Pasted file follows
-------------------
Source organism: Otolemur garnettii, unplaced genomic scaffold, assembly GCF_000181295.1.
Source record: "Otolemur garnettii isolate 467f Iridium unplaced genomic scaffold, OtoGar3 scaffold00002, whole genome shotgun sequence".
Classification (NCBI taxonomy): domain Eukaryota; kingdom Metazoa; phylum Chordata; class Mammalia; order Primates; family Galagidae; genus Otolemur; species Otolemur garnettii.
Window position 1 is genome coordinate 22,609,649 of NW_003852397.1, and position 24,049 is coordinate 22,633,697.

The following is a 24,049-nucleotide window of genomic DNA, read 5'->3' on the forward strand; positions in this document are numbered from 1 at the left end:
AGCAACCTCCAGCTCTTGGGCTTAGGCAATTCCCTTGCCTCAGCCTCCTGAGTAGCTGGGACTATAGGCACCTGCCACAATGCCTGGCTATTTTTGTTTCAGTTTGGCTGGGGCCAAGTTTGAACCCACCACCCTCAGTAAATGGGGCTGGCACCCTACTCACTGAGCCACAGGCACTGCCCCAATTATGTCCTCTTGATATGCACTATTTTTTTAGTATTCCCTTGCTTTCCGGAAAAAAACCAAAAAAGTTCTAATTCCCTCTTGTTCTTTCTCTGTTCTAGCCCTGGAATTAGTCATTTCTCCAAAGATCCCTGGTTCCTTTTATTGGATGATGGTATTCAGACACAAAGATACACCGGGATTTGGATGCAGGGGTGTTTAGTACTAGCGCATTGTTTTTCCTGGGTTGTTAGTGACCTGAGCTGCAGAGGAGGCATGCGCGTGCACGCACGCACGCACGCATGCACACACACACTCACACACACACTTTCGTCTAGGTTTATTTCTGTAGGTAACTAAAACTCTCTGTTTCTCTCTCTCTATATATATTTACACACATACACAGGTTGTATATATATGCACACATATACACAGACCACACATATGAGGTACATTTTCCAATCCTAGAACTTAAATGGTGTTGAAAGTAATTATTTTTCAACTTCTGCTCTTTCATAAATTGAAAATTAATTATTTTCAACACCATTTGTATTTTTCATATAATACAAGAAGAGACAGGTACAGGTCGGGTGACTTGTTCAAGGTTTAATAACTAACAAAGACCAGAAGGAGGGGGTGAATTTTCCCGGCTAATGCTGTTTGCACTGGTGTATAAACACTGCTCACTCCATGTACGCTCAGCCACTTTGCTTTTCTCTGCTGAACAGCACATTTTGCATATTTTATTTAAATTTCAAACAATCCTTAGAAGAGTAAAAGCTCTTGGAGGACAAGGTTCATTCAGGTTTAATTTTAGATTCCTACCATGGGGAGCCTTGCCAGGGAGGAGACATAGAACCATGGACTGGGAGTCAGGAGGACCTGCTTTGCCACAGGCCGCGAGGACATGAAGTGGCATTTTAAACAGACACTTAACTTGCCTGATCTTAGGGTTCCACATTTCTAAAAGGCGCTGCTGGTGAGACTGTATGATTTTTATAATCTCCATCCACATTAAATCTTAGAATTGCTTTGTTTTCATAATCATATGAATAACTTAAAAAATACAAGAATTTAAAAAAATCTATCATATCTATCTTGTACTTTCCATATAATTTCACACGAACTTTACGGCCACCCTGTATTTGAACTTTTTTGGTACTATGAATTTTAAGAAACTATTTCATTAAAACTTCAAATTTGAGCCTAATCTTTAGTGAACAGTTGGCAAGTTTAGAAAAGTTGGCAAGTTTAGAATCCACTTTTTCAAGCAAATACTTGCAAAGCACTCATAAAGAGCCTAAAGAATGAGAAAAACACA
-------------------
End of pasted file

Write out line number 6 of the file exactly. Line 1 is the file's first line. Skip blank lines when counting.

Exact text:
AGCAACCTCCAGCTCTTGGGCTTAGGCAATTCCCTTGCCTCAGCCTCCTGAGTAGCTGGGACTATAGGCACCTGCCACAATGCCTGGCTATTTTTGTTTCAGTTTGGCTGGGGCCAAGTTTGAACCCACCACCCTCAGTAAATGGGGCTGGCACCCTACTCACTGAGCCACAGGCACTGCCCCAATTATGTCCTCTTGATATGCACTATTTTTTTAGTATTCCCTTGCTTTCCGGAAAAAAACCAAAAAAGTTCTAATTCCCTCTTGTTCTTTCTCTGTTCTAGCCCTGGAATTAGTCATTTCTCCAAAGATCCCTGGTTCCTTTTATTGGATGATGGTATTCAGACACAAAGATACACCGGGATTTGGATGCAGGGGTGTTTAGTACTAGCGCATTGTTTTTCCTGGGTTGTTAGTGACCTGAGCTGCAGAGGAGGCATGCGCGTGCACGCACGCACGCACGCATGCACACACACACTCACACACACACTTTCGTCTAGGTTTATTTCTGTAGGTAACTAAAACTCTCTGTTTCTCTCTCTCTATATATATTTACACACATACACAGGTTGTATATATATGCACACATATACACAGACCACACATATGAGGTACATTTTCCAATCCTAGAACTTAAATGGTGTTGAAAGTAATTATTTTTCAACTTCTGCTCTTTCATAAATTGAAAATTAATTATTTTCAACACCATTTGTATTTTTCATATAATACAAGAAGAGACAGGTACAGGTCGGGTGACTTGTTCAAGGTTTAATAACTAACAAAGACCAGAAGGAGGGGGTGAATTTTCCCGGCTAATGCTGTTTGCACTGGTGTATAAACACTGCTCACTCCATGTACGCTCAGCCACTTTGCTTTTCTCTGCTGAACAGCACATTTTGCATATTTTATTTAAATTTCAAACAATCCTTAGAAGAGTAAAAGCTCTTGGAGGACAAGGTTCATTCAGGTTTAATTTTAGATTCCTACCATGGGGAGCCTTGCCAGGGAGGAGACATAGAACCATGGACTGGGAGTCAGGAGGACCTGCTTTGCCACAGGCCGCGAGGACATGAAGTGGCATTTTAAACAGACACTTAACTTGCCTGATCTTAGGGTTCCACATTTCTAAAAGGCGCTGCTGGTGAGACTGTATGATTTTTATAATCTCCATCCACATTAAATCTTAGAATTGCTTTGTTTTCATAATCATATGAATAACTTAAAAAATACAAGAATTTAAAAAAATCTATCATATCTATCTTGTACTTTCCATATAATTTCACACGAACTTTACGGCCACCCTGTATTTGAACTTTTTTGGTACTATGAATTTTAAGAAACTATTTCATTAAAACTTCAAATTTGAGCCTAATCTTTAGTGAACAGTTGGCAAGTTTAGAAAAGTTGGCAAGTTTAGAATCCACTTTTTCAAGCAAATACTTGCAAAGCACTCATAAAGAGCCTAAAGAATGAGAAAAACACA